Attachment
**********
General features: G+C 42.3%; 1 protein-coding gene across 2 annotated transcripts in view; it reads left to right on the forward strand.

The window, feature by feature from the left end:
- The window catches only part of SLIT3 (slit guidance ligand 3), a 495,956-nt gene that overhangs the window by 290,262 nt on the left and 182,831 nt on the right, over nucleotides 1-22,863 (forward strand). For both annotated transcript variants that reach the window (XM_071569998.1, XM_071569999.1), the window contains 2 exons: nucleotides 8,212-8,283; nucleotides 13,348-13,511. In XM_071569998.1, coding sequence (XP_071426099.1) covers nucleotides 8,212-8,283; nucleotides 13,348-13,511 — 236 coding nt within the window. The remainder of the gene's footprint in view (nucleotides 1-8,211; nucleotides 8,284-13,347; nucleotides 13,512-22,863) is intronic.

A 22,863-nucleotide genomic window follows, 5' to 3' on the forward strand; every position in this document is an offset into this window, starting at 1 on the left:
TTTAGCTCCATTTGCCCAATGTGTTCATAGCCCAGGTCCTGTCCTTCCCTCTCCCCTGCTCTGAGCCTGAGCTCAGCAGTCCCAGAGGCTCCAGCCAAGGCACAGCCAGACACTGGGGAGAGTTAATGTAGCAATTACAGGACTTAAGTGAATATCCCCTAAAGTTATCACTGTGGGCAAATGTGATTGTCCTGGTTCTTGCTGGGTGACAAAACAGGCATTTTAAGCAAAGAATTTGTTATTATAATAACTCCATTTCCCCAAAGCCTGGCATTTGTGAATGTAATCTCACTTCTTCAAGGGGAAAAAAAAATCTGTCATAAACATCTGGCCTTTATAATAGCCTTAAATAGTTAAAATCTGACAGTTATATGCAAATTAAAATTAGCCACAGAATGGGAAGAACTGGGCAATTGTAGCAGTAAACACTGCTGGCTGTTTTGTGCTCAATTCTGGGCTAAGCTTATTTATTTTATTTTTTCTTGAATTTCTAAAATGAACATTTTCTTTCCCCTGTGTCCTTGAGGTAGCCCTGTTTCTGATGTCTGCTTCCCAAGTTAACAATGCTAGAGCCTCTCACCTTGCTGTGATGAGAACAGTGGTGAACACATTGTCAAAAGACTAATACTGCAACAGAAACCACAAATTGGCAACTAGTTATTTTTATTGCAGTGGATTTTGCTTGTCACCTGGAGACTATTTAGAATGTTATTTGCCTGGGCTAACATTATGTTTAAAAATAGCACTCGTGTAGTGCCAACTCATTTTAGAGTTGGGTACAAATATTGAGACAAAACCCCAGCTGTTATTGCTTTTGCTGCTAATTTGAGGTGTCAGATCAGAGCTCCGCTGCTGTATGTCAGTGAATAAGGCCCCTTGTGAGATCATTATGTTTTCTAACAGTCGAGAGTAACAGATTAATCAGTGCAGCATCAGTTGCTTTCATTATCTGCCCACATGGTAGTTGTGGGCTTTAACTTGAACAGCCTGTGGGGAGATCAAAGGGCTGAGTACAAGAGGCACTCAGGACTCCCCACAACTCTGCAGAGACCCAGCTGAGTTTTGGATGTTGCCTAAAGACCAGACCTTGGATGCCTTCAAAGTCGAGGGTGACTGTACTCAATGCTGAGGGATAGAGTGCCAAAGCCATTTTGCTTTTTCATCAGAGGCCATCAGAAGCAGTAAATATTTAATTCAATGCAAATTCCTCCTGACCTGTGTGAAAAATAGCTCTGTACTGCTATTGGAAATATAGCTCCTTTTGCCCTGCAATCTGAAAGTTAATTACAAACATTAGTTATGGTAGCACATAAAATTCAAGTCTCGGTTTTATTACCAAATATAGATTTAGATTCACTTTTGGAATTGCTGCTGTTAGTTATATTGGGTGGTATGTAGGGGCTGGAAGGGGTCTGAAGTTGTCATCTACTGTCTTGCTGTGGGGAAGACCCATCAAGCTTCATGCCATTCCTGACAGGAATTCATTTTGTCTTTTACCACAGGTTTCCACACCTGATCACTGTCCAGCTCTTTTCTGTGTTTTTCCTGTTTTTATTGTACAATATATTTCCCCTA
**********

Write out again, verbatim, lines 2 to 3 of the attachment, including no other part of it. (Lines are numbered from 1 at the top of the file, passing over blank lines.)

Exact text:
The window, feature by feature from the left end:
- The window catches only part of SLIT3 (slit guidance ligand 3), a 495,956-nt gene that overhangs the window by 290,262 nt on the left and 182,831 nt on the right, over nucleotides 1-22,863 (forward strand). For both annotated transcript variants that reach the window (XM_071569998.1, XM_071569999.1), the window contains 2 exons: nucleotides 8,212-8,283; nucleotides 13,348-13,511. In XM_071569998.1, coding sequence (XP_071426099.1) covers nucleotides 8,212-8,283; nucleotides 13,348-13,511 — 236 coding nt within the window. The remainder of the gene's footprint in view (nucleotides 1-8,211; nucleotides 8,284-13,347; nucleotides 13,512-22,863) is intronic.